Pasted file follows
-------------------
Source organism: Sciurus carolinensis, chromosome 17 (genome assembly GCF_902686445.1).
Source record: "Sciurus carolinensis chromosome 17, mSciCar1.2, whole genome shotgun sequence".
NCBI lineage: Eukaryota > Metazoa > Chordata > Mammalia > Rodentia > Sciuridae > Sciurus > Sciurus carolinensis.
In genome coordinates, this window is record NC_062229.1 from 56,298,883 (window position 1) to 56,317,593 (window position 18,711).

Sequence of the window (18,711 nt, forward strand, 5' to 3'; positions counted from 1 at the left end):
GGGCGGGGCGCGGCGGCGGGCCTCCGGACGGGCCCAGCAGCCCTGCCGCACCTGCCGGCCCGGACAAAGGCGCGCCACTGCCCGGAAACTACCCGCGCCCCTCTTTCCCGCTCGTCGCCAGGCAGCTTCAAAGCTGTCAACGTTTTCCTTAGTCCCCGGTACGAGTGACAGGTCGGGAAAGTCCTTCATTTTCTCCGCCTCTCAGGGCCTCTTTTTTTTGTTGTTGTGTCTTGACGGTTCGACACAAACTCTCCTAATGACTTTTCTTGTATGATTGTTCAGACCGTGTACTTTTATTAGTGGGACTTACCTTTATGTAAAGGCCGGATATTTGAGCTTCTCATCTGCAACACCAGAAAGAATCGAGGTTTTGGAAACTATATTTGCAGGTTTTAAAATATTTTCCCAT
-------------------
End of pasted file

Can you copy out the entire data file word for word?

Source organism: Sciurus carolinensis, chromosome 17 (genome assembly GCF_902686445.1).
Source record: "Sciurus carolinensis chromosome 17, mSciCar1.2, whole genome shotgun sequence".
NCBI lineage: Eukaryota > Metazoa > Chordata > Mammalia > Rodentia > Sciuridae > Sciurus > Sciurus carolinensis.
In genome coordinates, this window is record NC_062229.1 from 56,298,883 (window position 1) to 56,317,593 (window position 18,711).

Sequence of the window (18,711 nt, forward strand, 5' to 3'; positions counted from 1 at the left end):
GGGCGGGGCGCGGCGGCGGGCCTCCGGACGGGCCCAGCAGCCCTGCCGCACCTGCCGGCCCGGACAAAGGCGCGCCACTGCCCGGAAACTACCCGCGCCCCTCTTTCCCGCTCGTCGCCAGGCAGCTTCAAAGCTGTCAACGTTTTCCTTAGTCCCCGGTACGAGTGACAGGTCGGGAAAGTCCTTCATTTTCTCCGCCTCTCAGGGCCTCTTTTTTTTGTTGTTGTGTCTTGACGGTTCGACACAAACTCTCCTAATGACTTTTCTTGTATGATTGTTCAGACCGTGTACTTTTATTAGTGGGACTTACCTTTATGTAAAGGCCGGATATTTGAGCTTCTCATCTGCAACACCAGAAAGAATCGAGGTTTTGGAAACTATATTTGCAGGTTTTAAAATATTTTCCCAT